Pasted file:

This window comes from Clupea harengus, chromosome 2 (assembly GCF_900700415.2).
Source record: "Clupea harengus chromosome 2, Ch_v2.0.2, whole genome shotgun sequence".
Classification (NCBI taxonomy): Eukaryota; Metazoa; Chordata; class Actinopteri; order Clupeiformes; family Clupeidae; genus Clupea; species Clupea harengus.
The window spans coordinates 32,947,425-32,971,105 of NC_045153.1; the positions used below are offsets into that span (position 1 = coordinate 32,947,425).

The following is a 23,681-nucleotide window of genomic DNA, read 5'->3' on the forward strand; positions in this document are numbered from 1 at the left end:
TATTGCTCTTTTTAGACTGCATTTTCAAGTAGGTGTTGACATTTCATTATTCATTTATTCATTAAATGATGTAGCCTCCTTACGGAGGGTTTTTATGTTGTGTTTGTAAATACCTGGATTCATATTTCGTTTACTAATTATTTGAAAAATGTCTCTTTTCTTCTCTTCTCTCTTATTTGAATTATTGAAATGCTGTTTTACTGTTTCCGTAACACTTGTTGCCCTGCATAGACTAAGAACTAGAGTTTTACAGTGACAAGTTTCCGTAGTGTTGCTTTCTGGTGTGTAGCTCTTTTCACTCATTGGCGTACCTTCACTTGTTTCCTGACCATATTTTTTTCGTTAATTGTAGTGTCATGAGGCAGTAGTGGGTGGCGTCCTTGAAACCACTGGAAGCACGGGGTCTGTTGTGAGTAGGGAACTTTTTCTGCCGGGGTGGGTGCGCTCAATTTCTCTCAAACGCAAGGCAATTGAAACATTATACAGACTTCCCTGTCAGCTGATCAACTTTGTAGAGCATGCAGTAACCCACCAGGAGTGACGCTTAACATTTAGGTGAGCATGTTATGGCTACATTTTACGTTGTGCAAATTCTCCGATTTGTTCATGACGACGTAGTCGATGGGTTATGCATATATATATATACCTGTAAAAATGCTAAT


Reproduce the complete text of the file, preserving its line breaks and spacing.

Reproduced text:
This window comes from Clupea harengus, chromosome 2 (assembly GCF_900700415.2).
Source record: "Clupea harengus chromosome 2, Ch_v2.0.2, whole genome shotgun sequence".
Classification (NCBI taxonomy): Eukaryota; Metazoa; Chordata; class Actinopteri; order Clupeiformes; family Clupeidae; genus Clupea; species Clupea harengus.
The window spans coordinates 32,947,425-32,971,105 of NC_045153.1; the positions used below are offsets into that span (position 1 = coordinate 32,947,425).

The following is a 23,681-nucleotide window of genomic DNA, read 5'->3' on the forward strand; positions in this document are numbered from 1 at the left end:
TATTGCTCTTTTTAGACTGCATTTTCAAGTAGGTGTTGACATTTCATTATTCATTTATTCATTAAATGATGTAGCCTCCTTACGGAGGGTTTTTATGTTGTGTTTGTAAATACCTGGATTCATATTTCGTTTACTAATTATTTGAAAAATGTCTCTTTTCTTCTCTTCTCTCTTATTTGAATTATTGAAATGCTGTTTTACTGTTTCCGTAACACTTGTTGCCCTGCATAGACTAAGAACTAGAGTTTTACAGTGACAAGTTTCCGTAGTGTTGCTTTCTGGTGTGTAGCTCTTTTCACTCATTGGCGTACCTTCACTTGTTTCCTGACCATATTTTTTTCGTTAATTGTAGTGTCATGAGGCAGTAGTGGGTGGCGTCCTTGAAACCACTGGAAGCACGGGGTCTGTTGTGAGTAGGGAACTTTTTCTGCCGGGGTGGGTGCGCTCAATTTCTCTCAAACGCAAGGCAATTGAAACATTATACAGACTTCCCTGTCAGCTGATCAACTTTGTAGAGCATGCAGTAACCCACCAGGAGTGACGCTTAACATTTAGGTGAGCATGTTATGGCTACATTTTACGTTGTGCAAATTCTCCGATTTGTTCATGACGACGTAGTCGATGGGTTATGCATATATATATATACCTGTAAAAATGCTAAT